In spring, the bright yellow blossoms of dandelions start popping up in lawns, vacant lots, and roadsides. And I've often even seen entire fields emblazoned with them. I remember seeing one such field as a teenager and wondering why so many people seem to hate dandelions. From their yellow blossoms, which are so bright and cheerful, to their round seed heads, which have entertained so many wishes, dandelions are kind of fun. There’s something innocent and child-like about them.
Years later, I learned something fascinating about plants; the plants we need the most tend to grow where we live. It’s a subset of the idea that everything in nature has a purpose. Although dandelions grow all over North America, they are native to Europe. They were brought here by European settlers and they followed the spread of those settlers across the continent. So if the plants growing nearby are the ones we need, it begs the question—why are dandelions so plentiful?
So Why All the Dandelions?
Let’s start with how dandelions may be there to help us with our health needs. In my years consulting with people I’ve always tried to identify what I call primary organ weaknesses. The idea is that the body can be no stronger than its weakest link. If you find the weakest system in the body and strengthen it, all the other systems improve. In my experience, the weakest systems in most people are, in order: the stomach, the liver, and the kidneys. And it just so happens that dandelion is a great remedy for all three of these important organs.
Dandelion roots are primarily a liver remedy, but they also help the stomach and kidneys. The bitter roots stimulate bile flow and aid liver detoxification, which is interesting when you think about how many people try to rid their yards with herbicides. But despite being poisoned the dandelions keep returning. That’s a signature that suggests that dandelion is a good remedy for helping us deal with toxic environments.
Dandelion leaf is a potassium-rich diuretic that supports healthy kidney function. The leaves are edible when picked young, before the plant blooms. Otherwise, they’re too bitter to be used for food.
Both the roots and the leaves act as a digestive bitter, helping to stimulate hydrochloric acid production and pancreatic enzymes to digest food. That’s why dandelion is a frequent ingredient in digestive bitters formulas. The root is also high in inulin, which helps feed the friendly flora in the digestive tract. The roots are technically edible but are just too bitter to be practical to eat. However, like chicory root, they are dried, roasted, and ground to make a coffee substitute.
The bottom line to all this is that dandelion is a very useful medicine for some of the common health problems that plague people in modern society. They grow near us because they're there to help heal our bodies.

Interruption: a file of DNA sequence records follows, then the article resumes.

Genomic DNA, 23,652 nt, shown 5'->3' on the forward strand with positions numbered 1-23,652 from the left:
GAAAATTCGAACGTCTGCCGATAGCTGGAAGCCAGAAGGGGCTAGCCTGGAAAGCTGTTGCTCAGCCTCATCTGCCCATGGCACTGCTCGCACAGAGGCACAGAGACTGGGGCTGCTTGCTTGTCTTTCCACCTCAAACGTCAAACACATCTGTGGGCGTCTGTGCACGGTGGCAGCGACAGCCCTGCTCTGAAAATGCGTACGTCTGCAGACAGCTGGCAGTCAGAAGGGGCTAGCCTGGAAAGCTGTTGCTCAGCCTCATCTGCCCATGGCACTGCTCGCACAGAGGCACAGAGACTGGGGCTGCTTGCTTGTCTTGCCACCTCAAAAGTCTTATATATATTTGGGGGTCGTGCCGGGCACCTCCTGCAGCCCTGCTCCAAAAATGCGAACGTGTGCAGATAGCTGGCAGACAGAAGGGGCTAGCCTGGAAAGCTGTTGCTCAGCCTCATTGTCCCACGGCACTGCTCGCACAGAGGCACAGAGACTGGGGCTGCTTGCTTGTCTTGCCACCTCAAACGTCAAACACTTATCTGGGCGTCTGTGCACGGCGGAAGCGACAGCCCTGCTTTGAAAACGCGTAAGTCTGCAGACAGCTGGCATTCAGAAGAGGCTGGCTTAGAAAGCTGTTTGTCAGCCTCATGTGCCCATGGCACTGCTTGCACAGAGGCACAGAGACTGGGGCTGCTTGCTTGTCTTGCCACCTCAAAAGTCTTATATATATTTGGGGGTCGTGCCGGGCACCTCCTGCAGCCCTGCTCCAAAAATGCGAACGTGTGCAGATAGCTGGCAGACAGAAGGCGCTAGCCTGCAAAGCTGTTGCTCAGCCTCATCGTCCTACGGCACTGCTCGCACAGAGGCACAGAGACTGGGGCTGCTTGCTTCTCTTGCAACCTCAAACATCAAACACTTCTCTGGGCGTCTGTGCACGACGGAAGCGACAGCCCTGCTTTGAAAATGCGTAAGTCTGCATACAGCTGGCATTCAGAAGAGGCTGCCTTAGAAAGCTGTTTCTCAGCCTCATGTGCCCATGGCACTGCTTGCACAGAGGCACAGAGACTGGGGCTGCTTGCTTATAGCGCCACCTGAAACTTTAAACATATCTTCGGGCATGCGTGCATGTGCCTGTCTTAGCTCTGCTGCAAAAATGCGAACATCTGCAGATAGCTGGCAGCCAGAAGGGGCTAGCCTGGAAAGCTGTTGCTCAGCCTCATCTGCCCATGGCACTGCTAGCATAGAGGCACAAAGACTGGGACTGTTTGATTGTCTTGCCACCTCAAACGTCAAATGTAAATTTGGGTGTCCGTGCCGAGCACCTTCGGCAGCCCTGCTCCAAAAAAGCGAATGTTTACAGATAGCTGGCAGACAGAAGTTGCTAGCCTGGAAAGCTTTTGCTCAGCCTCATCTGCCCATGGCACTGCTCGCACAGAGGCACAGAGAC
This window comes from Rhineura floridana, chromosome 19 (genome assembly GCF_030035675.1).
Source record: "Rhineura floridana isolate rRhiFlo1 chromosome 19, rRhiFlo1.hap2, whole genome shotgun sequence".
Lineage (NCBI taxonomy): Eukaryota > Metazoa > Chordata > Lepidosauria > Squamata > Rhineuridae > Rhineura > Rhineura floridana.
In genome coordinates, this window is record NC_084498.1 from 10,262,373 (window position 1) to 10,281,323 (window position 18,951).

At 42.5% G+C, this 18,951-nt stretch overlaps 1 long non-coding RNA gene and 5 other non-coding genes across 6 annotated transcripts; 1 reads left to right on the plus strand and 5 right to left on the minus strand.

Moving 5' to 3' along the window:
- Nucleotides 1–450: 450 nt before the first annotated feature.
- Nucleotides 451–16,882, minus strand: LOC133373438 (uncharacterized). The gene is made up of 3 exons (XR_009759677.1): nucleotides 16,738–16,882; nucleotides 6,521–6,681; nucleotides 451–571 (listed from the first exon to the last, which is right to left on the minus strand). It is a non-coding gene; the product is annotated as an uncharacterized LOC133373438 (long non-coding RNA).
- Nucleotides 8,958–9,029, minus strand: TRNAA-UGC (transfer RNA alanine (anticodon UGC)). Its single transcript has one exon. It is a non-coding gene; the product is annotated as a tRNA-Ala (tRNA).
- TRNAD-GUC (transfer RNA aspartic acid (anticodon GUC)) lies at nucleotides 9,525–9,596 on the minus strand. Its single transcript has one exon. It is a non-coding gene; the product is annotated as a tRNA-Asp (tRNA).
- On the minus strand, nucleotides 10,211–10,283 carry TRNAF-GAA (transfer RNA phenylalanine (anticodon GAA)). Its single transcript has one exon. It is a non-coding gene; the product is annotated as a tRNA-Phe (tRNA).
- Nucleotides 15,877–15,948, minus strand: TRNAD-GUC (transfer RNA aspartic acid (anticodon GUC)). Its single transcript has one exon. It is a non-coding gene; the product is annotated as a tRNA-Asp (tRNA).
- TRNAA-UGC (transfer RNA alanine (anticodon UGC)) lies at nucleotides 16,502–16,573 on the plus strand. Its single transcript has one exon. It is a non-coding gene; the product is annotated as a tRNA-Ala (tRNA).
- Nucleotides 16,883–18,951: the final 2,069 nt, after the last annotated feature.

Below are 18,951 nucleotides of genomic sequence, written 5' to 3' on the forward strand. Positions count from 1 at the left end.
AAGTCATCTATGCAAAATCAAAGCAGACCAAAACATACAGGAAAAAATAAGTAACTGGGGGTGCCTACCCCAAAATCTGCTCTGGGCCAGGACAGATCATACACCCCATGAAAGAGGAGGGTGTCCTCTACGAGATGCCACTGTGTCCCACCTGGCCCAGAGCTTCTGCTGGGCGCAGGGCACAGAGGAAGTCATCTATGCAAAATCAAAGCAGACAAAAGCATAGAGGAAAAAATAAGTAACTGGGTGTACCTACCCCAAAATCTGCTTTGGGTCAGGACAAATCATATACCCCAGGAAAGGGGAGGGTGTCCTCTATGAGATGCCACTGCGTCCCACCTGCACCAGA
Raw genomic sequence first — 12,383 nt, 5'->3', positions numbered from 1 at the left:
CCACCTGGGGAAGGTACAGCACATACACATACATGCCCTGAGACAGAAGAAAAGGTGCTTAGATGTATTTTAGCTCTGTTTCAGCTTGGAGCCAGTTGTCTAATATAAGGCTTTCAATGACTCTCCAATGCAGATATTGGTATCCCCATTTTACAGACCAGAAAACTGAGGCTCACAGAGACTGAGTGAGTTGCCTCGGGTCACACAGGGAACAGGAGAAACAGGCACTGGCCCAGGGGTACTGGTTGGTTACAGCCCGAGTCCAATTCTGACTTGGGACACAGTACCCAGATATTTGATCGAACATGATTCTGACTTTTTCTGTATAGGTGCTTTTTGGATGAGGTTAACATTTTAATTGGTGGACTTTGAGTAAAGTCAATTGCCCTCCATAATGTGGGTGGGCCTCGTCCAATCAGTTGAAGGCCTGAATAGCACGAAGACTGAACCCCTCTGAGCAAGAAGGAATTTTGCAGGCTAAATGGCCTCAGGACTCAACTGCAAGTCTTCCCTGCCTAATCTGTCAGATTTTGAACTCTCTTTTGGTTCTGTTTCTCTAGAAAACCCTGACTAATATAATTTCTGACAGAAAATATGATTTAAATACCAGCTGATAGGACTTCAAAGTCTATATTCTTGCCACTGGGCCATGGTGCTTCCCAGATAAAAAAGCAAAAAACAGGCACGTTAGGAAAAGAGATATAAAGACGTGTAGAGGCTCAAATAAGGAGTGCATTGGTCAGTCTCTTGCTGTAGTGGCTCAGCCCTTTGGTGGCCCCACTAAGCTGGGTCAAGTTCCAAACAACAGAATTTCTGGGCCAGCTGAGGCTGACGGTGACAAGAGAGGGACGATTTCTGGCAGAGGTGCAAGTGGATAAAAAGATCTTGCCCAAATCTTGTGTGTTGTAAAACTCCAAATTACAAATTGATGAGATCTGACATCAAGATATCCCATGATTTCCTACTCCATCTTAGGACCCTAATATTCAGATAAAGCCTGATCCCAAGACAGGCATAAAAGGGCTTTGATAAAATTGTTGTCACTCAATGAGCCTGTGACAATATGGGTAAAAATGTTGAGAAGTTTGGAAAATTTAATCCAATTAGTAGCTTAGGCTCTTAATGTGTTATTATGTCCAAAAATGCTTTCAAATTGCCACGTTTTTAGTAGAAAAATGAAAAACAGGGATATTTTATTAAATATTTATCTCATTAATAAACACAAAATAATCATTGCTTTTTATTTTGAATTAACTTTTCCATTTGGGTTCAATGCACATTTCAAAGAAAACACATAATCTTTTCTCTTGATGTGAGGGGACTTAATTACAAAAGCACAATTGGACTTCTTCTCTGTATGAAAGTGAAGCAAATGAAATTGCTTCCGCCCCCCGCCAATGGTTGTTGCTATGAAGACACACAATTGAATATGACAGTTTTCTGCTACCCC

Dandelion Flower Essence
There may be a deeper reason why we need dandelions, which has to do with their indications as a flower essence. Dandelion flower essence is helpful for people who over-strive and over-form their lives. In other words, they try too hard; they’re too rigid, overworked and overstressed. As a result, they hold a lot of tension in their body, particularly in the solar plexus.
One of the frequent root problems I’ve seen in people is a hiatal hernia, which adversely affects digestion and weakens the whole body. Nearly all chronically ill people have one. Dandelion flower essence helps with the hiatal hernia. It takes the tension out of the body and rigidity out of the personality. It helps a person have a flowing energy that moves with the rhythms of life. It also helps them listen to their gut instincts.
So, that's another reason why dandelions may follow us. As a culture, we all need to relax more, trust our conscience, and move with the flow of life.
Nature and Balance
That brings up a point about weeds in general. Years ago, someone told me that when they improved the soil conditions in their lawn, the dandelions stopped growing there. I thought of this when I was struggling with weeds on my property. So I bought two books from acreasusa.com, an organization dedicated to genuine organic agriculture. One is called When Weeds Talk by Jay L. McCanan and the other Weeds: Control Without Poisons by Charles Walters.
These books explain how weeds are indicators of imbalances in the soil. When you correct the soil conditions, you control the weeds naturally. Dandelions are supposed to be indicators of overly compacted soil that is too acidic, which means it needs more calcium. So, like all weeds, dandelions may be serving an important function in nature. Harking back to the flower essence indications, our fight against them is motivated by an excessive need control nature, an attempt the dandelions seem to mock.
When I was young I delighted in seeing the dandelions blooming in the spring. And as I’ve learned about their role in the soil, their health benefits, and their use as a flower essence, my appreciation for them has grown even greater. They remind me to not take myself too seriously and get tense because things don’t always go the way I want. They remind me that I can survive, even in difficult times, if I just take things one day at a time. I feel that the dandelions of the field, which keep growing in spite of our efforts to eradicate them, are a reminder to put my trust in God, hold onto a sunny and playful nature, and trust that if I sow good seeds into the world I’ll be taken care of no matter which way the winds are blowing.